Poem: ‘On the death of a wildcat’

Chris Scott-Wilson wrote this poem about his attachment to the Scottish wildcat.


On the death of a wildcat


Long before the age of men

A silent hunter stalked the glens


She watched, with pale unblinking eyes,

The pathways spread and houses rise

And went her way,



Flint men

And painted men

Pitched their tents.


And Normans

Came and went.

She saw them pass

And she remained,



King’s men,

The Bruce’s men

Did such deeds.

Steward’s men,

Young Charlie’s men

Prayed, ‘boat speed’.

She saw them come

And go, and paid

Them little heed.


Enlightened men,

Industrious men,

The wheel still turned:

While she remained



And unconcerned.


And, somehow, in being aware:

Somehow, knowing she was there

The heart of every Scottish child

Held something special, something wild.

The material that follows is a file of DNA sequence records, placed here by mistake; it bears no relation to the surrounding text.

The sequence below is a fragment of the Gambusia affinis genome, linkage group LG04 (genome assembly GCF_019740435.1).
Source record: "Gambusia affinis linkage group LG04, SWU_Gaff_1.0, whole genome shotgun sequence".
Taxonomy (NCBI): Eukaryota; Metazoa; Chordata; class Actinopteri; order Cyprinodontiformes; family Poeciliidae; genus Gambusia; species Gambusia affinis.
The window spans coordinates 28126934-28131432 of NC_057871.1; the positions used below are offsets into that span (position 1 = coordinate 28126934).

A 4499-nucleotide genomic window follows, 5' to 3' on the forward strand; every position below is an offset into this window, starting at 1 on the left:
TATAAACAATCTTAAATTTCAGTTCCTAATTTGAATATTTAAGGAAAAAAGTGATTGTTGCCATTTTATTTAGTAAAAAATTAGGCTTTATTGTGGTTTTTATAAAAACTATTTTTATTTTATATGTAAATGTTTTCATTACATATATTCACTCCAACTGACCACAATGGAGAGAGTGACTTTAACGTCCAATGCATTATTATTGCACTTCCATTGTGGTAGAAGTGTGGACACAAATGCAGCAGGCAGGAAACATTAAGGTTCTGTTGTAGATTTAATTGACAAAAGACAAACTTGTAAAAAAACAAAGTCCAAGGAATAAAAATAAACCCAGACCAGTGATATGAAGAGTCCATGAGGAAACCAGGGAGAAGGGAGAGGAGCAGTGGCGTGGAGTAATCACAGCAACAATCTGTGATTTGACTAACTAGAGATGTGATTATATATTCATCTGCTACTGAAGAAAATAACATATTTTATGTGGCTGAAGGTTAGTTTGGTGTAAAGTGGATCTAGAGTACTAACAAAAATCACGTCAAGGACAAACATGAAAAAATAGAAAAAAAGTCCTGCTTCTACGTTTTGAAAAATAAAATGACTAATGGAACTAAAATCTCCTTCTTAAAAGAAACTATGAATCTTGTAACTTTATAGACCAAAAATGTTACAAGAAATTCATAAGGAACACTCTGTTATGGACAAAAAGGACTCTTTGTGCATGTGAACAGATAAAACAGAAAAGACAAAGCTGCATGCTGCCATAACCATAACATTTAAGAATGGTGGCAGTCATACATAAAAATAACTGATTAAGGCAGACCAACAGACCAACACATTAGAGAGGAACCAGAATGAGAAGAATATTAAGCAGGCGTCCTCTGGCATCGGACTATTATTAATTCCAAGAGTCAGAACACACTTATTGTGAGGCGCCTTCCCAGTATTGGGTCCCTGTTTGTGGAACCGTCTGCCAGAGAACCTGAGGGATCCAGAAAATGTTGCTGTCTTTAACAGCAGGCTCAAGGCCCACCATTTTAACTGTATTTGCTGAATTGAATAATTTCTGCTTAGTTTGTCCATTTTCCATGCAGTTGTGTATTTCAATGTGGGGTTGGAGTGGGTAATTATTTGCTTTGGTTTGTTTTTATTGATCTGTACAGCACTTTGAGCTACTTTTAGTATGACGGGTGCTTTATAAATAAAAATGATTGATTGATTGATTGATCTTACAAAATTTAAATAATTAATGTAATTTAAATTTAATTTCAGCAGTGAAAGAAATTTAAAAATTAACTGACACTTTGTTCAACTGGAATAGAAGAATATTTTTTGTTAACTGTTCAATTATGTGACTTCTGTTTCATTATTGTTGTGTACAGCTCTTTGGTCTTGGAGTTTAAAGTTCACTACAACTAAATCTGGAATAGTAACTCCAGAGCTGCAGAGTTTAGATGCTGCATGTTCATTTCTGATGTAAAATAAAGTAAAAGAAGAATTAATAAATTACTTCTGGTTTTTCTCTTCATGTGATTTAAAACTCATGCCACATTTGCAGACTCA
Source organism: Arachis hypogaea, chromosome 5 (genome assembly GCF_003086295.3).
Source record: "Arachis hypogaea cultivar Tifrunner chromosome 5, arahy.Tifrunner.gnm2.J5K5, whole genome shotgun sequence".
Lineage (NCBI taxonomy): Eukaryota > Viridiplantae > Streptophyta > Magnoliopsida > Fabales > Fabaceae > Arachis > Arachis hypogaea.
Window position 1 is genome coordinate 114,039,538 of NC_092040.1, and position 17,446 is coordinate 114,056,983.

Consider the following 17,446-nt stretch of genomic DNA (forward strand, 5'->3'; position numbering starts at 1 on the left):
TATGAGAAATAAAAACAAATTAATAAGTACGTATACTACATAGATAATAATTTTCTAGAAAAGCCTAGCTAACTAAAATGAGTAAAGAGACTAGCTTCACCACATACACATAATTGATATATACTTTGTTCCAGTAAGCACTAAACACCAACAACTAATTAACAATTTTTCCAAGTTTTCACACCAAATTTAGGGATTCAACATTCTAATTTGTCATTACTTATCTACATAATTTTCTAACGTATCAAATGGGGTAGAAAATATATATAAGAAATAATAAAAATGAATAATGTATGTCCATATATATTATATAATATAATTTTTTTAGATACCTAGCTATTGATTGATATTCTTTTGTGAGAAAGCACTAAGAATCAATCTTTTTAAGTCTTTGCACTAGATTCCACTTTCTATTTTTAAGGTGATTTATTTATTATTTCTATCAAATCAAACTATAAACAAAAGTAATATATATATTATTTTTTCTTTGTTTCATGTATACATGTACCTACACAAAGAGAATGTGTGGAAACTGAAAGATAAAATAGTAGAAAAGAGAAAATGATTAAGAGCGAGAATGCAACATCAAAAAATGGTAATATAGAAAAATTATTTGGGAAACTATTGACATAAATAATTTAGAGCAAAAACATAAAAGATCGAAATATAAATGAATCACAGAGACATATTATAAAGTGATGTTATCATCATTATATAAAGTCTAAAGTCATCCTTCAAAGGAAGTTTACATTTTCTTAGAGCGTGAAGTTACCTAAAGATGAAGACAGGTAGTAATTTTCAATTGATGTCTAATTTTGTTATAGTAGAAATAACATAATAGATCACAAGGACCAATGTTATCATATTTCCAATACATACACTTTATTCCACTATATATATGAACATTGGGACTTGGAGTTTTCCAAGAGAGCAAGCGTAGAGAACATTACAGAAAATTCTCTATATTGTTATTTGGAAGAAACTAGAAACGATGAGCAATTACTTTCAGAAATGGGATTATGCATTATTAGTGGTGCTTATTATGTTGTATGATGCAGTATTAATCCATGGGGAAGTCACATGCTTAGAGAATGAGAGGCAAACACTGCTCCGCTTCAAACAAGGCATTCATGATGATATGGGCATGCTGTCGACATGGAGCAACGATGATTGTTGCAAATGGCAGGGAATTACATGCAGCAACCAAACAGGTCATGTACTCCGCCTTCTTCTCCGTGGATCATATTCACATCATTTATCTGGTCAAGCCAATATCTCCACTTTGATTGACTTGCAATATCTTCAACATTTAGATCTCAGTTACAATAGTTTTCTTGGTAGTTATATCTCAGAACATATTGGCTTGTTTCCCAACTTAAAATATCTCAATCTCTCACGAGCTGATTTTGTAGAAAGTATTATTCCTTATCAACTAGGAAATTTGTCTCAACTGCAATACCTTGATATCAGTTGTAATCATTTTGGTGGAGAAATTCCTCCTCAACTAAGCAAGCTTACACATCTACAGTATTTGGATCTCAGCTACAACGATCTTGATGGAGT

Beneath darkening skies

On a blasted heath

The old thing lies.

Her shallow breath

Scarce mists the air.

The proud neck bows.

The hooded eyes,

Unseeing, flutter closed.

A last breath sighs.

The last pulse fades

And dies.


The sun will rise


But a different sun

Without the light in those pale eyes.

The wind still blows

The heather.

But a different wind

Unscented by her nose.

Breathless it cries

Across the wilderness

As a new emptiness

Fills with the buzz of flies.


And so a world ends.

Not even a whimper!


© Chris Scott-Wilson

Sorry, comments are closed for this post.